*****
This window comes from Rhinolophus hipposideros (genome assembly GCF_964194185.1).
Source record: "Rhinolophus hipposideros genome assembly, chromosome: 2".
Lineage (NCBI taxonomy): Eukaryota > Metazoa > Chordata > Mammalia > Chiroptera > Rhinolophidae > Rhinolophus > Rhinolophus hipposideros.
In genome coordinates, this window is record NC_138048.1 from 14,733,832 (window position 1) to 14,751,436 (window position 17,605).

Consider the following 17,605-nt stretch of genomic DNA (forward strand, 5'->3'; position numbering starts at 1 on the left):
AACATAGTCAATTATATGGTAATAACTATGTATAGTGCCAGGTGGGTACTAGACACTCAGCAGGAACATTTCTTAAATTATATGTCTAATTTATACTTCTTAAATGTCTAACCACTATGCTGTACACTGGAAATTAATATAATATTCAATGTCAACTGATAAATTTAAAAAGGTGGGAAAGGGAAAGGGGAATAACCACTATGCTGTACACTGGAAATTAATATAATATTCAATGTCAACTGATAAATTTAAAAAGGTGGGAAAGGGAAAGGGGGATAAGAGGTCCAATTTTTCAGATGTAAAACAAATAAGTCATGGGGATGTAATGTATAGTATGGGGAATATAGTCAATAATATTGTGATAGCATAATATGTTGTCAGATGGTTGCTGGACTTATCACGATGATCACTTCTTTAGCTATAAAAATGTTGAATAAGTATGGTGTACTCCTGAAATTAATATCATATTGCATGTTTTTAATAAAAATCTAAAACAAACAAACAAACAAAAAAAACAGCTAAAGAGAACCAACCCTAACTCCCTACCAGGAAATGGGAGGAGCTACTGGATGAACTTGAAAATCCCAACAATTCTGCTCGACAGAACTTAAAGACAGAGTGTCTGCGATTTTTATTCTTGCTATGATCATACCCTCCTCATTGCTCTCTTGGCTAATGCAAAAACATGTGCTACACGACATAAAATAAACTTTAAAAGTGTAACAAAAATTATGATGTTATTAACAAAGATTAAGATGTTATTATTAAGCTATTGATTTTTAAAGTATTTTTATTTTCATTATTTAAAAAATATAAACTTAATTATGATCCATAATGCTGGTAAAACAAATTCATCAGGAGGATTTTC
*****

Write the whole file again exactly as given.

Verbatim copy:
This window comes from Rhinolophus hipposideros (genome assembly GCF_964194185.1).
Source record: "Rhinolophus hipposideros genome assembly, chromosome: 2".
Lineage (NCBI taxonomy): Eukaryota > Metazoa > Chordata > Mammalia > Chiroptera > Rhinolophidae > Rhinolophus > Rhinolophus hipposideros.
In genome coordinates, this window is record NC_138048.1 from 14,733,832 (window position 1) to 14,751,436 (window position 17,605).

Consider the following 17,605-nt stretch of genomic DNA (forward strand, 5'->3'; position numbering starts at 1 on the left):
AACATAGTCAATTATATGGTAATAACTATGTATAGTGCCAGGTGGGTACTAGACACTCAGCAGGAACATTTCTTAAATTATATGTCTAATTTATACTTCTTAAATGTCTAACCACTATGCTGTACACTGGAAATTAATATAATATTCAATGTCAACTGATAAATTTAAAAAGGTGGGAAAGGGAAAGGGGAATAACCACTATGCTGTACACTGGAAATTAATATAATATTCAATGTCAACTGATAAATTTAAAAAGGTGGGAAAGGGAAAGGGGGATAAGAGGTCCAATTTTTCAGATGTAAAACAAATAAGTCATGGGGATGTAATGTATAGTATGGGGAATATAGTCAATAATATTGTGATAGCATAATATGTTGTCAGATGGTTGCTGGACTTATCACGATGATCACTTCTTTAGCTATAAAAATGTTGAATAAGTATGGTGTACTCCTGAAATTAATATCATATTGCATGTTTTTAATAAAAATCTAAAACAAACAAACAAACAAAAAAAACAGCTAAAGAGAACCAACCCTAACTCCCTACCAGGAAATGGGAGGAGCTACTGGATGAACTTGAAAATCCCAACAATTCTGCTCGACAGAACTTAAAGACAGAGTGTCTGCGATTTTTATTCTTGCTATGATCATACCCTCCTCATTGCTCTCTTGGCTAATGCAAAAACATGTGCTACACGACATAAAATAAACTTTAAAAGTGTAACAAAAATTATGATGTTATTAACAAAGATTAAGATGTTATTATTAAGCTATTGATTTTTAAAGTATTTTTATTTTCATTATTTAAAAAATATAAACTTAATTATGATCCATAATGCTGGTAAAACAAATTCATCAGGAGGATTTTC